Our Gang, by Philip Roth, New York: Random House, 1971, Pp. 200, $6.95.
Take most noted contemporary writers out of the milieu in which they write, and you have famous authors writing best sellers—but of questionable literary quality (e.g., John Updike and his COUPLES). Take Philip Roth out of the milieu in which he usually writes, and you have the same Philip Roth, just in a different milieu—quality, style and approach remain the same.
Mr. Roth writes in what can be described as the "Jewish genre." Within this popular genre, Mr. Roth has his own style, characterized by broad, sweeping "blow-ups" of life and wild, improbable caricatures of people. Both GOODBYE, COLUMBUS and PORTNOY'S COMPLAINT, his heretofore two biggest sellers, exemplify the Roth approach and style. Both took a small bit of life and embellished upon it until it reached absurdity. People laughed with these works because within their absurdities, that small bit of life was always recognizable.
And so Mr. Roth continues with this approach in his latest book, OUR GANG. He leaves his "Jewish genre" for a more difficult area, that of political satire; but the change in no way impeded his ability to enlarge life and turn people into caricatures. OUR GANG is a political satire, but it is closer in style to Max Sennet than to Jonathan Swift—such is to be expected of a work by Philip Roth.
The book is based upon the last days of President Trick E. Dixon, and has a supporting cast which includes Vice-President What's-his-name; Attorney General Malicious. Secretary of Defense Lard; former President Charisma and his remarried wife Jackie Charisma Colossus; former President Lyin' B. Johnson; Senator Hubert Hollow; Governor George Wallow; New York Major John Lancelot; Reverend Billy Cupcake; F.B.I. Chief J. Edgar Heehaw; and newsman Harry Reasonable and Erect Severhead. Needless to say, subtlety is not the tour do force of Roth satire.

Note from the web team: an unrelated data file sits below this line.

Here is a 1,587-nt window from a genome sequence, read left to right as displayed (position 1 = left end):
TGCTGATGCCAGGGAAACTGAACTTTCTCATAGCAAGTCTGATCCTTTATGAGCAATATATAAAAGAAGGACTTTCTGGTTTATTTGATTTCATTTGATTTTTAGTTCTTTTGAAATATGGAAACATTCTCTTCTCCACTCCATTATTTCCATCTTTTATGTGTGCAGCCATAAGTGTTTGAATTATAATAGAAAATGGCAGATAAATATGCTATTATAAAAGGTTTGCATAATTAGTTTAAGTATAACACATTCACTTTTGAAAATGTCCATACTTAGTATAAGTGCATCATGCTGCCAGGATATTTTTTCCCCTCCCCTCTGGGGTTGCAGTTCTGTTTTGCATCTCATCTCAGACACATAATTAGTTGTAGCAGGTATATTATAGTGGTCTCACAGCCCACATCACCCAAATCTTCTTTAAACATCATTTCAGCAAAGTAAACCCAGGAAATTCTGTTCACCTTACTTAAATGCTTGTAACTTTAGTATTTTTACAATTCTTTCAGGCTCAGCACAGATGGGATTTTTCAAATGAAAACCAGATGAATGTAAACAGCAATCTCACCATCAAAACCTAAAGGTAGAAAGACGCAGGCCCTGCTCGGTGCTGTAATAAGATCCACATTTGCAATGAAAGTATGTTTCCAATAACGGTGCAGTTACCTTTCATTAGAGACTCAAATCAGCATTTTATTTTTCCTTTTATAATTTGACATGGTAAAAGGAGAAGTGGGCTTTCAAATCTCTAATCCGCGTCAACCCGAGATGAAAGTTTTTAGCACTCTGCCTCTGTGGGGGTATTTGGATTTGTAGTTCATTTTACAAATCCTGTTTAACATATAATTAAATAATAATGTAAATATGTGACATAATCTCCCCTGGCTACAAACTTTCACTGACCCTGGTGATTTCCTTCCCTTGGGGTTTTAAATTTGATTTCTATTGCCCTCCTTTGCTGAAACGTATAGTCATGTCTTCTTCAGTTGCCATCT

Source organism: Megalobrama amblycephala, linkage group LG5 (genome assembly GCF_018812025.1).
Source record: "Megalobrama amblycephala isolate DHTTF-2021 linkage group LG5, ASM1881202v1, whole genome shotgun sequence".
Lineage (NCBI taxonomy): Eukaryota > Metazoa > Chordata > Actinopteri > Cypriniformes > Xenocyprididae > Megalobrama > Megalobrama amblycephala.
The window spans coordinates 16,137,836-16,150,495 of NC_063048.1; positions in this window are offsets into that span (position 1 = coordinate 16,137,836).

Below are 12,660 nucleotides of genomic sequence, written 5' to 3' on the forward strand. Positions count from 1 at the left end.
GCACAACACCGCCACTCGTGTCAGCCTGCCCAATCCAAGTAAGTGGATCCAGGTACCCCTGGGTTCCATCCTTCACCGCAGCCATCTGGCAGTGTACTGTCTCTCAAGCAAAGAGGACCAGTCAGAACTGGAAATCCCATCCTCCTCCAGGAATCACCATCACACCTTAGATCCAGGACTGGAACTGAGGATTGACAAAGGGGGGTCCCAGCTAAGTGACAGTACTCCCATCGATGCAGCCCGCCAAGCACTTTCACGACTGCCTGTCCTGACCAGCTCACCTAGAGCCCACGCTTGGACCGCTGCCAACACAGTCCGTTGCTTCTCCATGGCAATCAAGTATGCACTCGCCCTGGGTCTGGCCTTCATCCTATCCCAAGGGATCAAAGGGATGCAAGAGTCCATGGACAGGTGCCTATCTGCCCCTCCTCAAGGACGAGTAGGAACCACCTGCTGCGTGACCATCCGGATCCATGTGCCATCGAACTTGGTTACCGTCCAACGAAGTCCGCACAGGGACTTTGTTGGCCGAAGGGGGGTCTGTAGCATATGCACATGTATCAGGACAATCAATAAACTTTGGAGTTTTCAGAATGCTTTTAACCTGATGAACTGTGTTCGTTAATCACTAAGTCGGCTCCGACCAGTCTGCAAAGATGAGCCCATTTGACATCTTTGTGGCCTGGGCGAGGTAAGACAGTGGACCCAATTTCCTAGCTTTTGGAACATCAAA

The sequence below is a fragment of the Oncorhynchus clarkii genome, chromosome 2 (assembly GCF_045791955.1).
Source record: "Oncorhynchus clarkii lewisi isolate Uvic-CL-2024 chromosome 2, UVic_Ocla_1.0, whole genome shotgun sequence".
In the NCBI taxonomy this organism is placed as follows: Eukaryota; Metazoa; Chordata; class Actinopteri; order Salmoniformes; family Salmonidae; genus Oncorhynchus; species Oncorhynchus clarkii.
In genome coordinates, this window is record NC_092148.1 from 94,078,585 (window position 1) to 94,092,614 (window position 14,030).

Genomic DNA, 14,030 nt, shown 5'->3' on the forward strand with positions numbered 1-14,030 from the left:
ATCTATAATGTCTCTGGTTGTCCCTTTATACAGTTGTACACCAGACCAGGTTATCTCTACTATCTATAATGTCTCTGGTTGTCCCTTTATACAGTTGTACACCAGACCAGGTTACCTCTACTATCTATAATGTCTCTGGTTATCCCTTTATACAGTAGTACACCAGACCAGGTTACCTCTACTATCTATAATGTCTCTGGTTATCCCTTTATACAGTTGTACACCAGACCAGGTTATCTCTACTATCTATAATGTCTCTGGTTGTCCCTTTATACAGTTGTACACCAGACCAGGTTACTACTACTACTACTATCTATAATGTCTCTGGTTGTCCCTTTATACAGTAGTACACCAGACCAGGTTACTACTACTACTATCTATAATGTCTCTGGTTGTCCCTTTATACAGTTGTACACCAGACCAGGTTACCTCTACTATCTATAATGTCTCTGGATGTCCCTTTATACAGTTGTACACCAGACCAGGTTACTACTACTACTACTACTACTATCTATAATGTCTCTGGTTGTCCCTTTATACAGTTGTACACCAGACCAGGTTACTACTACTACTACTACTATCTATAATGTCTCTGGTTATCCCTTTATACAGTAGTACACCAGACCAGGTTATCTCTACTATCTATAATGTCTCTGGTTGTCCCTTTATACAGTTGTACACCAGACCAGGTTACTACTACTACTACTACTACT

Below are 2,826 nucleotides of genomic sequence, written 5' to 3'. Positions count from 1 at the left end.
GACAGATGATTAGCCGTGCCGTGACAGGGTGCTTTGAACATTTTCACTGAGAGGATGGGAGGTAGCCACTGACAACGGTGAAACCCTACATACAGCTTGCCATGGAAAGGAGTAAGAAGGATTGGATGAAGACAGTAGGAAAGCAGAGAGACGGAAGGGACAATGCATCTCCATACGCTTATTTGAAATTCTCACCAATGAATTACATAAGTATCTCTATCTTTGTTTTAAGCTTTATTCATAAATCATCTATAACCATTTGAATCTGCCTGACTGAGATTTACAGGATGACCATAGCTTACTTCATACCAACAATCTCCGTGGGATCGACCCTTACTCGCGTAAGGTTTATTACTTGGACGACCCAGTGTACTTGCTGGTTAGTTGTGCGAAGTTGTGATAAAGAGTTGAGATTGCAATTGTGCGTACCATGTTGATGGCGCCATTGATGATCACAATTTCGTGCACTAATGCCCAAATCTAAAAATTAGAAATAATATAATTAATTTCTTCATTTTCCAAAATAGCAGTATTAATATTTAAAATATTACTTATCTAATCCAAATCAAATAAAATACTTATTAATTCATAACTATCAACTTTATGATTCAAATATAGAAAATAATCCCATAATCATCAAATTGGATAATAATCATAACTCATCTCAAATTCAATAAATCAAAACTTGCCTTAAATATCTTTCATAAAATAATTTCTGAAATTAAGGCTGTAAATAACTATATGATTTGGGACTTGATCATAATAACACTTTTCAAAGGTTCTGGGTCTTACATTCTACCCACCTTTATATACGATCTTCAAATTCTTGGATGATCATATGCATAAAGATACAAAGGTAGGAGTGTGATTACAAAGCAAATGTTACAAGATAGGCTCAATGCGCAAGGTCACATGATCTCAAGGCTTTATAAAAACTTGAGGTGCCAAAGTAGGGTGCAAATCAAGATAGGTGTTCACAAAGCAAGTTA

The story centers around an anti-abortion speech supposedly delivered by the "real" Nixon at San Clemente on April 3, 1971. Given the truly ludicrous contents of this speech, Roth must have had an easy time of converting it into low comedy and high satire. Laughs were meant to be evoked, and laughs do come.
Despite the laughs, the book does leave one with the lingering feeling that Roth aimed and hit a bit too low. As to this claim of foul, there is little contested. ATLANTIC MONTHLY (December 1971, p. 81) quotes Roth as saying that OUR GANG was meant to be in "bad taste." But then, Roth sees all great political satires as being in "bad taste." Attention is called to Jonathan Swift's "A Modest Proposal," a treatise in how to prepare Irish children in order to be edible.
Yet, Swift, in his attempt to create change, always maintained a distinguished "objectivity" in his prose. Roth has no such "objectivity" and his goals in writing the piece are obscured, if not, perhaps, nonexistent. His dislike and distrust for Nixon as a man is embarrassingly evident throughout the book. There is no attempt to create a change in policy, economic, international or otherwise. There is just a broad contempt for Nixon the human being, which culminates in the chapter entitled, "The Assassination of Tricky." Obviously, Mr. Roth is not advocating the assassination of President Nixon, but to many people, this chapter will be distasteful, though, to be honest, to others, it will be quite amusing (Tricky is stuffed, nude, into a baggie full of water).
Philip Roth's "bad taste" in writing this book will undoubtedly be the subject of much debate, especially on the talk shows on which he is sure to appear in order to plug his book. But, bad taste aside, it is a funny book, worth its price when it comes out in paperback. And if the book falls short within Roth's own comparison with the works of Jonathan Swift, then it is at least equal to the political comics of Al Capp.
Neal Millard is a Los Angeles lawyer. He received his J.D. degree from the University of Chicago Law school in June 1972.